The following is a step by step guide to what is usually involved with having an epidural anaesthetic for labour. We have included information indicating which practices are accepted as routine and which may vary between hospitals and anaesthetists.
Requesting the epidural and time frames
Epidurals are normally given at the request of the woman. The caregiver may suggest you have one but it is still up to the woman to accept or decline an epidural. Just a reminder that not all delivery suites offer epidurals for pain relief, check with your caregiver about what is available at your birthplace.
Before the anaesthetist is called to insert an epidural, your caregiver will probably want to perform an internal vaginal examination to check how far the cervix is dilated. If you are nearly fully dilated (10 cms), they may advise that it is too late to have an epidural, as it could inhibit the pushing phase of the labour and birth.
Once you have decided to go on with having the epidural, the anaesthetist is then contacted and will arrive as soon as possible. On average, this is usually in a matter of minutes, but depending on the time of day and how busy they are they may be delayed.
Realistically, (all going smoothly) the time frame from requesting an epidural to starting to have some level of pain relief can be around half an hour to 45 minutes or more. This takes into consideration the vaginal examination to confirm that you need an epidural, the anaesthetist being called and arriving, the preparations to set up for the procedure, the actual insertion of the epidural and the time lag (10 to 20 minutes) for the medications to take full effect.
Emptying your bladder
Epidurals can temporarily affect the functioning of the woman’s bladder, making it difficult for her to pass urine while the epidural is still effective (and sometimes for a period afterwards). In many cases a urinary catheter will need to be passed to empty the woman’s bladder. Having extra fluids given through a drip (routine with epidurals) can compound the problem of having an overfull bladder.
It is important that you try to empty your bladder before having the epidural inserted (if you haven’t done so in the previous hour). This will help alleviate the necessity for a catheter (in the short term anyway). If you can avoid (or delay) a catheter you can eliminate (or reduce) your chances of developing a urine infection (an occasional side effect of having the catheter). Your caregiver will hopefully remind you to empty your bladder while you wait for the anaesthetist to arrive.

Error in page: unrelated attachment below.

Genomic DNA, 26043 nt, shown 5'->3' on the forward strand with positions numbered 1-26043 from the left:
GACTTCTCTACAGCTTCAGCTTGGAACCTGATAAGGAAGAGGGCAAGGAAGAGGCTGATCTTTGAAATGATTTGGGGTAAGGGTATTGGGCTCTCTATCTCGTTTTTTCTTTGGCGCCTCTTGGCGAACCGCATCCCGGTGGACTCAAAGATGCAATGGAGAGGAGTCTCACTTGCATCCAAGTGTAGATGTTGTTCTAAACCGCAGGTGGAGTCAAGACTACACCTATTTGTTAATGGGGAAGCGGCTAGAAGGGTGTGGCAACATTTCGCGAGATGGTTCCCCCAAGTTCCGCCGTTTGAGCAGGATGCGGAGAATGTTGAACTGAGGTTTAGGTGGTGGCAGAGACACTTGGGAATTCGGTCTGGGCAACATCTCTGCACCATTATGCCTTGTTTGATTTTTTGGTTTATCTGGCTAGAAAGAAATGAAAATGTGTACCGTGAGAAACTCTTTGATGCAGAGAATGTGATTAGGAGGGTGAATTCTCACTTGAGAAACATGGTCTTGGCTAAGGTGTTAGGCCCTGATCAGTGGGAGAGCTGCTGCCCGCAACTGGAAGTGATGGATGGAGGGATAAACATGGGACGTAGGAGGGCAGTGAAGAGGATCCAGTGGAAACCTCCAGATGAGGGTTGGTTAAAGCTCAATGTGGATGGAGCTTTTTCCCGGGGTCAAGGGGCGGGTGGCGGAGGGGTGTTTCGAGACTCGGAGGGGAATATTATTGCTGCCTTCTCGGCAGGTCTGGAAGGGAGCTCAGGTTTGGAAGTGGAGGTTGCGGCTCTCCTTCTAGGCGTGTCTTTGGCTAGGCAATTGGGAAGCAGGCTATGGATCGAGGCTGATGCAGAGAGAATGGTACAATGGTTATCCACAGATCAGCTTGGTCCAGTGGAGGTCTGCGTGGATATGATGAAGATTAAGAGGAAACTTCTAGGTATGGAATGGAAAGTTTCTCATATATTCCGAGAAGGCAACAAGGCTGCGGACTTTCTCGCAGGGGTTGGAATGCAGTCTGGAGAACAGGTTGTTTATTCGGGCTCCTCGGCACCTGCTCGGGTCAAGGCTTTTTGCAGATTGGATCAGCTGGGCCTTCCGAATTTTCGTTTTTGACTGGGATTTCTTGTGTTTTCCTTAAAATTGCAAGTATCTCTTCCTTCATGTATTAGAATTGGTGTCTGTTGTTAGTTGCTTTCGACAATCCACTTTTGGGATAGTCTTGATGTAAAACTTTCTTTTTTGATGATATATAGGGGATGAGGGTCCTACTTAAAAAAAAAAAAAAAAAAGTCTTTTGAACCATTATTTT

Having a drip
It is a routine requirement to have a drip inserted into the woman’s vein before an epidural is administered. This enables extra fluids to be given quickly into the woman’s system to counteract a possible drop in her blood pressure (a potential side effect associated with the ‘local’ epidural medications) or if other medications are needed.
The drip may be inserted by the resident doctor or your caregiver before the anaesthetist arrives, or by the anaesthetist who is inserting the epidural. If you already have a drip in place then a second drip will usually be connected (or ‘piggy-backed’) to the existing one, without the need to insert a second needle.
About half a litre of fluid will be infused within a few minutes as a ‘pre-load’ before the epidural medications are inserted. A further 1 to 2 litres will continue to be given more slowly over the following couple of hours after the epidural is inserted, depending on how the woman’s blood pressure reacts. The drip remains in until the epidural is removed after the birth. Extra fluids can be repeatedly given in this way, each time the epidural medications are ‘topped up’ (if it is an intermittent epidural) or just dripped through over a longer period of time if the epidural is continuous or self-administered.
Talking with the anaesthetist
Once the anaesthetist arrives you may wish to discuss the type of epidural you would prefer (if given the choice). You may wish to leave this decision up to the anaesthetist, bearing in mind that this may be the case anyway if there are health concerns that would constrain your choices.
The anaesthetist will usually ask you (or your caregiver):
- About the progress of your labour and if this is your first or subsequent baby;
- If you have any allergies to any medications;
- If you have had any anaesthetics before (especially epidurals or spinals);
- If you have any specific health problems or are taking any regular medications;
- If you have already had a narcotic injection for pain relief; and
- If you have had any previous major back injuries or problems.
They will then usually run through the epidural procedure verbally and advise you briefly of the potential risks that can be involved with having an epidural. You should also be given an opportunity to ask any questions.
NOTE: Be aware that the woman can be quite stressed and in pain at this point in time and may not be very receptive to long winded explanations. That is why it is important for you to read about your pain relief options in pregnancy and be informed about what the possible side effects can be. There are ethical and legal dilemmas surrounding ‘consent under duress’ when women ask for epidurals (and other pain relief) whilst in labour, but are not really in a position to give true informed consent for accepting the procedure. It is really up to the woman to inform herself about her options in pregnancy, even if the epidural is never required.